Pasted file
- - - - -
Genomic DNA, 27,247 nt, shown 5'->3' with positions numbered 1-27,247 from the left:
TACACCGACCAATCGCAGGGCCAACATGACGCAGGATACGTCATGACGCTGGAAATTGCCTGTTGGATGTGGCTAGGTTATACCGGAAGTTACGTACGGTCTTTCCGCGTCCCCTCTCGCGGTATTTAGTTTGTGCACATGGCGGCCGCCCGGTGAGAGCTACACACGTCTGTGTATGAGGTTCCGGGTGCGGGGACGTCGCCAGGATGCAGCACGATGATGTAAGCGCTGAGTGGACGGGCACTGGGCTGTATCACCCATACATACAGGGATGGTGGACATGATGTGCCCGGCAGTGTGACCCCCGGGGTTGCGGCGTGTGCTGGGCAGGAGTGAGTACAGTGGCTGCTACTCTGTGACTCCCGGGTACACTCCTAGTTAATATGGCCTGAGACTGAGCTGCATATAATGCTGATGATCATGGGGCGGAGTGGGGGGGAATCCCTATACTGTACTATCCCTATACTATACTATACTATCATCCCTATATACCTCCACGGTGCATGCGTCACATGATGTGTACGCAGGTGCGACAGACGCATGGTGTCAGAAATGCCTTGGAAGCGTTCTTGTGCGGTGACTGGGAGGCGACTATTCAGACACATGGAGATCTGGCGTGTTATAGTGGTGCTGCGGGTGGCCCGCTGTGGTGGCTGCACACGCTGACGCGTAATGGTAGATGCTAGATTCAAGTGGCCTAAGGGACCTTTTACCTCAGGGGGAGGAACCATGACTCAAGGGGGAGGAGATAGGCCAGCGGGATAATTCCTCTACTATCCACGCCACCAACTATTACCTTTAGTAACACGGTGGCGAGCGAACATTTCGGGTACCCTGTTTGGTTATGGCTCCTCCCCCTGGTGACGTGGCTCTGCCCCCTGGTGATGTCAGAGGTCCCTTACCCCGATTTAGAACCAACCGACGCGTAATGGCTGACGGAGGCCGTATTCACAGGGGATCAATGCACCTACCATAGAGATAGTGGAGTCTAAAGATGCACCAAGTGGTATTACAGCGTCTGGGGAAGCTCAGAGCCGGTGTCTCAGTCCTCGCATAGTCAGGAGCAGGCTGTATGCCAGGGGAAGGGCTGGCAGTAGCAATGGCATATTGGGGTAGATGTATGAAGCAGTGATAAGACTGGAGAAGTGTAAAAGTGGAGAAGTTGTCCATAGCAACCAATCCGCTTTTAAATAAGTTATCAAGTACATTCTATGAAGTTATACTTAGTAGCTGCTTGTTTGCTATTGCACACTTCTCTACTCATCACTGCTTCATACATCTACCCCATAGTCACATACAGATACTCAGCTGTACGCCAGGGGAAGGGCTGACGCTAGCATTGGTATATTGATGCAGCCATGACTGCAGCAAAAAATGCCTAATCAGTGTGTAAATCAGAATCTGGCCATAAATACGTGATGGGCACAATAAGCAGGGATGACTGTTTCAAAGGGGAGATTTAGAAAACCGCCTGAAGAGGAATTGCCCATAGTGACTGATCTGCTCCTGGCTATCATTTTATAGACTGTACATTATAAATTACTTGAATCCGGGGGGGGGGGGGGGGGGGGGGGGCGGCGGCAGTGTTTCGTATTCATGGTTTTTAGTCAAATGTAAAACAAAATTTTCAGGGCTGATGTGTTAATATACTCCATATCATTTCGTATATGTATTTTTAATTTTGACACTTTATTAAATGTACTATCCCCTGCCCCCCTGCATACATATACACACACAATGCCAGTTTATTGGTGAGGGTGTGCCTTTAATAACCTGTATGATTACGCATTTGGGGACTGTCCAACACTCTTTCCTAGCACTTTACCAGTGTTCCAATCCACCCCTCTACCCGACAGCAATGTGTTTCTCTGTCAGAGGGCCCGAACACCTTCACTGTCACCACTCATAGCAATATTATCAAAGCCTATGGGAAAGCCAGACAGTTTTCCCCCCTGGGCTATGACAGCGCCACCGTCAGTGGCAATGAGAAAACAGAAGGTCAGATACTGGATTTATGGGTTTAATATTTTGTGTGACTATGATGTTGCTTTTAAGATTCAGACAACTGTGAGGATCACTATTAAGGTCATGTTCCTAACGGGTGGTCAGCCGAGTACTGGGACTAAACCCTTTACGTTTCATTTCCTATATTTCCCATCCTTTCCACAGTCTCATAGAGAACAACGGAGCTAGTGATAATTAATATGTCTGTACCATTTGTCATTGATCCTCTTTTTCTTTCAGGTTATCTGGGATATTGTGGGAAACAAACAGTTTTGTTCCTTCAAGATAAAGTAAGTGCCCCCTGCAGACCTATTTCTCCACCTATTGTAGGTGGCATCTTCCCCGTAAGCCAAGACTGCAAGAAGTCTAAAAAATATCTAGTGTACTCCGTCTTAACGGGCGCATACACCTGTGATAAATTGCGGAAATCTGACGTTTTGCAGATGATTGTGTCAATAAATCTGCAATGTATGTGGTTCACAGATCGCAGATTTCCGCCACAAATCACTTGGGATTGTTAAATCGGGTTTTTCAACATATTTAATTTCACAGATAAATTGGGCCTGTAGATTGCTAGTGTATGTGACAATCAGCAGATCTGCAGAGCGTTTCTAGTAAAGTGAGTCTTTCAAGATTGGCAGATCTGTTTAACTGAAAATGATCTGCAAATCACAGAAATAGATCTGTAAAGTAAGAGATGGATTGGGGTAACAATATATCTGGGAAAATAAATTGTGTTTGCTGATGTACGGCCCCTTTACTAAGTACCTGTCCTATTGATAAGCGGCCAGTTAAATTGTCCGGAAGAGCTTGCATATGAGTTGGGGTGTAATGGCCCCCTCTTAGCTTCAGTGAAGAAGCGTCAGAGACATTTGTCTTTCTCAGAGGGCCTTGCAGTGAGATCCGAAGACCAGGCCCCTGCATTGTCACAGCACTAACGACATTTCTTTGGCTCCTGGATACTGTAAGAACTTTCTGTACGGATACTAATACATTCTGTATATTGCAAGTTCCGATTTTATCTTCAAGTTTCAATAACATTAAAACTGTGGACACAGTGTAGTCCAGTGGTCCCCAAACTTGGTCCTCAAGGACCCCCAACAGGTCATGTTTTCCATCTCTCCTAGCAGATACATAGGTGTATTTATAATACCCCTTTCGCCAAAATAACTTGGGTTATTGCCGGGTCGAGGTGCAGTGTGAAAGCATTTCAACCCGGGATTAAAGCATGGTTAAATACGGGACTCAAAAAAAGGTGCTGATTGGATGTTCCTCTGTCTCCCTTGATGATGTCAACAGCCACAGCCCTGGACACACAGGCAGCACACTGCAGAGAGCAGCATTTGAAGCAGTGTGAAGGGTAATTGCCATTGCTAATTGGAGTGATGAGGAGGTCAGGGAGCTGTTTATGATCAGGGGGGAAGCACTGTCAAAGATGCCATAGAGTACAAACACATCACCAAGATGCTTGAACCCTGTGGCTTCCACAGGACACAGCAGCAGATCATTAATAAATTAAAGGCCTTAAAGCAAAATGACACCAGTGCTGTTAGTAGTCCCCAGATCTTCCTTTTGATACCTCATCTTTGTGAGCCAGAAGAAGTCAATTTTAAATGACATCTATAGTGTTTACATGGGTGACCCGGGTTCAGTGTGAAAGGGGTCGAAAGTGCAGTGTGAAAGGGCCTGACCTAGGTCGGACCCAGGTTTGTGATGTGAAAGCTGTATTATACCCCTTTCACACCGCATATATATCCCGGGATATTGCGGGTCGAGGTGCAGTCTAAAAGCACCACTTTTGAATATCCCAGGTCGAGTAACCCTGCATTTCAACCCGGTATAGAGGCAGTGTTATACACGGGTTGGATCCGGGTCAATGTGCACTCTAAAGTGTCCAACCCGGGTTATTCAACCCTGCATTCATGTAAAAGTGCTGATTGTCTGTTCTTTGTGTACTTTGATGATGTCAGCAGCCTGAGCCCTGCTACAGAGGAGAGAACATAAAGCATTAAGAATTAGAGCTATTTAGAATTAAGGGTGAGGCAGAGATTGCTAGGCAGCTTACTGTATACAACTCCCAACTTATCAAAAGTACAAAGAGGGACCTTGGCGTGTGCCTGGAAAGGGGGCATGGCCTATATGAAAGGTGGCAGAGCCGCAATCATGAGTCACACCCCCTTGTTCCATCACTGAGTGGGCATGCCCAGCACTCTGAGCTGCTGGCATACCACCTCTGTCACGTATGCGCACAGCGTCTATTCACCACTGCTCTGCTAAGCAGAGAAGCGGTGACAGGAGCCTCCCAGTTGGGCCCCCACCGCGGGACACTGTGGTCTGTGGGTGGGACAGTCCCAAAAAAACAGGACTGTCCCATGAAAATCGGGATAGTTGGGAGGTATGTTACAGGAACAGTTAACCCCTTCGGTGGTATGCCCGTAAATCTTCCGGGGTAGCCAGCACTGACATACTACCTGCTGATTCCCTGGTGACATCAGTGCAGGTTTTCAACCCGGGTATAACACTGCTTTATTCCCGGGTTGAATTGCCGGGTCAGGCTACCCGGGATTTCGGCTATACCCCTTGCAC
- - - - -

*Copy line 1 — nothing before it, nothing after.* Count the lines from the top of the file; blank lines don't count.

Genomic DNA, 27,247 nt, shown 5'->3' with positions numbered 1-27,247 from the left: